When Tommy Gallacher signed full-time for Dundee in 1947, it had an impact on football in the City of Discovery that went way beyond the normal span of a player’s career. To begin with he became part of the famous, trophy winning half-back line of Gallacher, Cowie and Boyd and then when he retired prematurely, he became Dundee’s foremost football correspondent for local newspaper The Courier and Advertiser for whom he wrote for twenty-nine years.
Born in Renfrewshire as one of five sons of Scottish football legend, Celtic’s ‘Mighty Atom’ Patsy Gallacher, it would perhaps seem only natural that he would follow in his father’s footsteps and it was to Dundee’s fortune that the cultured and classy wing half would spend eleven years at Dens Park.
To begin with, his father Patsy was keen that his son would take up the game on a strictly amateur basis and in 1942, with a number of clubs after Tommy, he signed for amateur side Queen’s Park while working in his reserved occupation job in the labs at the Royal Ordnance establishment in Bishopton.
Towards the end of the War however, Tommy was keen to try something else and within weeks of leaving the labs, his call up papers were through his letterbox and he joined the Highland Light Infantry in January 1945. Stationed at the Bridge of Don Barracks in Aberdeen, Gallacher worked as a P.E. instructor with the Army and was commanded by Colonel Jock McGregor, who was a friend of Dundee’s Granite City born manager, George Anderson.
As was the norm during both wars, players turned out as guests for clubs near where they were stationed and towards by the end of the season, Tommy found himself turning out for Aberdeen. At the start of the 1945/46 season however, Anderson used his influence with his friend to have Gallacher turn out sixteen times for The Dee as they won the Scottish League ‘B’ Division championship.
Dundee were denied promotion to the top tier due to the Scottish League declaring the season unofficial with so many players still in the armed forces and by the time Tommy signed full-time on his first professional contract in the summer of 1947, Dundee had won the ‘B’ Division for a second time so that Tommy’s return to Dens coincided with the Club’s return to the top flight.
Tommy started his first full season with Dundee as an inside-right but soon he was to stamp his class and quality at Dens Park by wearing the number four jersey at right-half due to the intervention of his old army commander Colonel McGregor. When wing-half Reggie Smith was set to miss a match at Parkhead due to a boil on his leg, Anderson was unsure who to replace the English international with and when he spoke to old buddy McGregor, he suggested that to Anderson that he should play Gallacher at wing-half, having seen him play there for the army.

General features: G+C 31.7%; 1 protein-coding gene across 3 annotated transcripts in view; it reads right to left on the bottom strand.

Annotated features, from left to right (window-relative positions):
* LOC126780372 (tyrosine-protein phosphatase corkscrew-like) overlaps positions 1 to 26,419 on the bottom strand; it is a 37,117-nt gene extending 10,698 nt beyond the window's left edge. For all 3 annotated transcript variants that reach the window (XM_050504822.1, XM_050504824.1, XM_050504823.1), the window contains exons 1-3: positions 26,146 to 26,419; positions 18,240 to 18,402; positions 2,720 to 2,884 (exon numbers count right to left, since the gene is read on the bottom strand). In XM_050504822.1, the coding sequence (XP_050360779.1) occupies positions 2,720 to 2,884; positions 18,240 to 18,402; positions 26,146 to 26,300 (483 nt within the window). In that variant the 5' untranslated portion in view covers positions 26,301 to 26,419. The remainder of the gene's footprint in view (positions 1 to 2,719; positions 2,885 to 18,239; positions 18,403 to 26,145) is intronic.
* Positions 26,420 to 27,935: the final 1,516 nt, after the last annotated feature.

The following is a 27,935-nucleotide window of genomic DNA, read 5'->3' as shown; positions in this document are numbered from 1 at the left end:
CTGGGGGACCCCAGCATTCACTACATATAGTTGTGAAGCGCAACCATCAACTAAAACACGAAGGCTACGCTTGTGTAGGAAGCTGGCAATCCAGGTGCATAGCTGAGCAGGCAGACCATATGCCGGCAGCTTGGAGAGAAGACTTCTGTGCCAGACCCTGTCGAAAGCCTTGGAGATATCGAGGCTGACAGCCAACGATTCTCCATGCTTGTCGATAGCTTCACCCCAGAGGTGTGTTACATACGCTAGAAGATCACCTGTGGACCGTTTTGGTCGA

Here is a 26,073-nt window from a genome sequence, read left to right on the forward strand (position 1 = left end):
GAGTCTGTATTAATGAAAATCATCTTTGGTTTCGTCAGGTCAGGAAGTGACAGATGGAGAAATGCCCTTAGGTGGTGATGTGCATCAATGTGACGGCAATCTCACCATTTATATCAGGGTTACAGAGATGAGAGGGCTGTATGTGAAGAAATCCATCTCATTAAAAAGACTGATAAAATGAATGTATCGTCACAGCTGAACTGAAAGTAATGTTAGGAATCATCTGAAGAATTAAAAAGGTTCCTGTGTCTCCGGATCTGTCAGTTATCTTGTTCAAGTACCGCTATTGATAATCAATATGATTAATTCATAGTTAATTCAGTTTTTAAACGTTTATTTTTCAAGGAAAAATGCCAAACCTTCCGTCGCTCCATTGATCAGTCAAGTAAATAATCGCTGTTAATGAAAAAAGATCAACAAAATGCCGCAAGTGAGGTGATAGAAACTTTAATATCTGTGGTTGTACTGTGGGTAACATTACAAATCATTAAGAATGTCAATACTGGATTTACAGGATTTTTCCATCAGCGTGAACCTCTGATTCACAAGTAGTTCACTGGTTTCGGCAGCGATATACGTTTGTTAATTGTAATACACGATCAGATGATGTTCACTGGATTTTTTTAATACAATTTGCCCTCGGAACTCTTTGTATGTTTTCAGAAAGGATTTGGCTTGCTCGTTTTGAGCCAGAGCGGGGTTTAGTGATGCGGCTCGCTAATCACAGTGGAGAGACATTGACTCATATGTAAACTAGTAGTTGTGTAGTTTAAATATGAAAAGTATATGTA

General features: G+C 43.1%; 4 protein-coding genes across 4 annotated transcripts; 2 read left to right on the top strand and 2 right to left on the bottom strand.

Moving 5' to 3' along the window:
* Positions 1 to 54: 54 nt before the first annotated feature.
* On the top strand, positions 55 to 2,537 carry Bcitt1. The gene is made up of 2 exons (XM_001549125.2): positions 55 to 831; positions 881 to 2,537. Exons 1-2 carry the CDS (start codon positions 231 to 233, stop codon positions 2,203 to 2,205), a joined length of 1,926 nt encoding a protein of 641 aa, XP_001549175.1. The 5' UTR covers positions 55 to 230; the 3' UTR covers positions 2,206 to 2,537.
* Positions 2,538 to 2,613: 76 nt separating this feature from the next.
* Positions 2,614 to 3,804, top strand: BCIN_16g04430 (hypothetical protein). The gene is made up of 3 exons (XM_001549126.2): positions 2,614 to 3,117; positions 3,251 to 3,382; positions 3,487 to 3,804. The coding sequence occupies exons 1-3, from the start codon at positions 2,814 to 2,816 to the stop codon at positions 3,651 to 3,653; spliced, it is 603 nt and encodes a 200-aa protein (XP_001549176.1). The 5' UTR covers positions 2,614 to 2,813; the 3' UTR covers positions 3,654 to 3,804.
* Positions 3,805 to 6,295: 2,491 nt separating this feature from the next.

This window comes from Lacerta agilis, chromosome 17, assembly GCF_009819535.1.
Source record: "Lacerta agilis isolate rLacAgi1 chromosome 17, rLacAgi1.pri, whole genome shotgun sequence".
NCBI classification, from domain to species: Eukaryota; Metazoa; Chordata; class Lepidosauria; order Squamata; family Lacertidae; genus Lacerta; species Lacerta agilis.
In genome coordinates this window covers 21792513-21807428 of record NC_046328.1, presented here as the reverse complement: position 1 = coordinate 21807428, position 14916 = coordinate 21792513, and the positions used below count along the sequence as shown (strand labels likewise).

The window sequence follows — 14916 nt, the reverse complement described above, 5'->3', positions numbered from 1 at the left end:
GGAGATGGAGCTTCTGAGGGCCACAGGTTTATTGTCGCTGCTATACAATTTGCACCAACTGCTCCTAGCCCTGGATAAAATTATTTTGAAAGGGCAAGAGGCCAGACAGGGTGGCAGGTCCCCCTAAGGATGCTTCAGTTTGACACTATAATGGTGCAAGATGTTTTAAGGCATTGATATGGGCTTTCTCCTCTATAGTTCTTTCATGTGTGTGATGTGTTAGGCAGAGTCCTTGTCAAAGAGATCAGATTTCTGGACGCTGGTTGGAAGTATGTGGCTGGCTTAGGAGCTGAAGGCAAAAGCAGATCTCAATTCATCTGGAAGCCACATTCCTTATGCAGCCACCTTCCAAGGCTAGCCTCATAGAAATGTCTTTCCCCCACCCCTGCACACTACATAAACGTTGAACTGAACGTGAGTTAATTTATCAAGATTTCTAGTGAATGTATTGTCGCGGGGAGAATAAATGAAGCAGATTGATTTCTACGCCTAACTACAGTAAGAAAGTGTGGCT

Despite this being a bluff, Gallacher very soon settled into his new position and the rest, as they say is history as he struck up a partnership with Doug Cowie and Alfie Boyd to become part of perhaps the finest half-back line in Dundee’s history.
In his second full season, Dundee really clicked into gear with Tommy playing in all forty-four league and cup matches as Dundee finished runners-up in the Scottish ‘A’ Division Championship. Needing just a point on the last day at Brockville to win the title, Dundee lost 4-1 to Falkirk and gifted Rangers the League Flag by a solitary point.
‘We hit them with everything that day but we couldn’t get the ball past their brilliant little goalkeeper George Nicol’, Tommy told author Jim Hendry in his superb Dundee Greats book. ‘He was invincible that day and he even saved Alec Stott’s penalty. It was a sad end to a tremendous season....... and in my opinion we were a far better side than the one a couple of years later when Billy Steel came.’
However silverware didn’t elude Dundee for long and that side with Billy Steel won Dundee’s first major honour in forty-one years when they lifted the Scottish League Cup in October 1951. In front of 92 000 at Hampden, Dundee defeated Rangers 3-2 with goals from Flavell, Pattillo and Boyd but missed out on a cup double that season when they lost 4-0 to Motherwell in the Scottish Cup Final.
Dundee did however achieve a cup double when the following season they became the first side to retain the League Cup after defeating Kilmarnock 2-0 in the Final but Gallacher missed the game after being dropped when he fell out with George Anderson over bonus payments due from a close season tour of Turkey.
Tommy continued to play for Dundee until 1956 but the beginning of the end came for Gallacher when Willie Thornton took over from George Anderson in the Dens Park hot seat. Thornton wanted Tommy to play in his old position of inside forward but it didn’t work out and he was keen to move on to pastures new. Falkirk and Dunfermline were interested but Dundee wanted a fee and wouldn’t release him and at thirty-four he decided to hang up his boots and pursue a career with local publisher’s D.C. Thomson for whom he had been writing a column in their Courier newspaper for the previous eighteen months.
Football’s loss was journalism’s gain as he would write about football in Dundee over the next three decades reporting on all of Dundee’s major triumphs and European trips in the sixties and seventies.
Honours at Dundee:
Scottish League Cup winner: 1951/52
Scottish League Championship runner-up: 1948/49
Scottish Cup runner-up: 1952
Scottish League B Division winner: 1945/46
Scottish League cap: 1
League: 200, 9 goals
Scottish Cup: 24,
League Cup: 50, 2 goals
Other: 5, 1 goal
Totals: 279, 12 goals